According to insiders, Mr Robinson, one of seven executive directors on the main board, was seriously contemplating leaving within days of last month's shock resignation by Peter Wood, the finance director. Another top-level departure would have undermined what little credibility still attaches to Andrew Buxton, the chairman and chief executive.
Mr Robinson's status as vice-chairman, along with Humphrey Norrington, places him equal third in the Barclays hierarchy, behind Mr Buxton and Sir Peter Middleton, the former Treasury mandarin who is group deputy chairman and chairman of BZW.
Mr Buxton came under heavy attack both in the City and within Barclays late last year for taking up the twin jobs of chairman and chief executive. At the start of this year, he reluctantly gave in to the criticism and agreed to split the jobs, seeking a chief executive outside the bank. But there are still critics inside and outside the bank who would like to see Mr Buxton replaced as chairman as well.
Sources claim that the 56-year-old Mr Robinson was close to following Mr Wood's example but was talked out of it by Barclays' top brass. Via a bank spokesman, Mr Robinson dismissed as 'nonsense' the notion that he threatened to resign. But insiders wonder whether he will stay on once Barclays has completed the now-desperate search for a new chief executive.
'If the new executive proves particularly aggressive, there must be questions whether Alistair will stay,' says one source. 'He has sufficient private means simply to go if he is fed up with the aggravation.'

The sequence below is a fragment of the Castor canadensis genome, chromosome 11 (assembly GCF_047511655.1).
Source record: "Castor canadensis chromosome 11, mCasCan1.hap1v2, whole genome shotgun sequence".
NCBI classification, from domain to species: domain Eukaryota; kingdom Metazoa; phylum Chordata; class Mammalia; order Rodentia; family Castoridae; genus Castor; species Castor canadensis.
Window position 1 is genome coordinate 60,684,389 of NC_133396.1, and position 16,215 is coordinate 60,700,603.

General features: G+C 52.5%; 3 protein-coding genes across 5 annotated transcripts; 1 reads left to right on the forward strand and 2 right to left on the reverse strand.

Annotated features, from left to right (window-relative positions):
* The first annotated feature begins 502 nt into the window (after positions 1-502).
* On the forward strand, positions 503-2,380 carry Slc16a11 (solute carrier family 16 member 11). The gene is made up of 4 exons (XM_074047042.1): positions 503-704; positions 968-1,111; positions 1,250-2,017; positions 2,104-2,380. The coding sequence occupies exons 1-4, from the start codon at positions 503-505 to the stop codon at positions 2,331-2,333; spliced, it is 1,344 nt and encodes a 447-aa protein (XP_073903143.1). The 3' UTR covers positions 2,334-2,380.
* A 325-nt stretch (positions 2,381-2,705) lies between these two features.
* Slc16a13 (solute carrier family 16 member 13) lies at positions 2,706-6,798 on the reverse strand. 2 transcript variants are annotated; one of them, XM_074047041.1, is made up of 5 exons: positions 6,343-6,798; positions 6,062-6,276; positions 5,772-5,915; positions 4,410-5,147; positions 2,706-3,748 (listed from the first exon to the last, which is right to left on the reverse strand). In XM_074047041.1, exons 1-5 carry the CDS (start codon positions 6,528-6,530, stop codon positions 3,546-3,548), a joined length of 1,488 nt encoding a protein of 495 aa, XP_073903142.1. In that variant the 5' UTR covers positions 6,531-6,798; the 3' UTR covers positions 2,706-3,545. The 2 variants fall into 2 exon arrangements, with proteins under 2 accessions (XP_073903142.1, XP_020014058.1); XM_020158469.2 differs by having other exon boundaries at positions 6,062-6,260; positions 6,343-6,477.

At the moment, Mr Robinson reports directly to Mr Buxton. With the arrival of a new chief executive, however, he will be placed further down the hierarchy. Barclays claims this is unimportant since, in what amounts to a remarkable statement of the chairman's likely diminished position, Mr Buxton will take a strategic role and 'relinquish hands-on control of the group' to the new chief executive. It is not clear if Mr Robinson has ever sought the chief executive job or whether, like others, he is simply disheartened by the deteriorating atmosphere among senior executives at the bank, which announced pounds 2bn of bad debt provisions for 1992.
Mr Robinson became head of banking only two years ago. He is therefore untainted by the huge losses on loans made in the 1980s that have shattered Barclays' profits and undermined the credibility of Mr Buxton.
Amid the current turmoil, there have been suggestions that the Bank of England would like to engineer a link between Barclays and Lloyds. The notion is that a cross-shareholding - a temporary measure designed to surmount monopoly objections - would eventually lead to a full merger.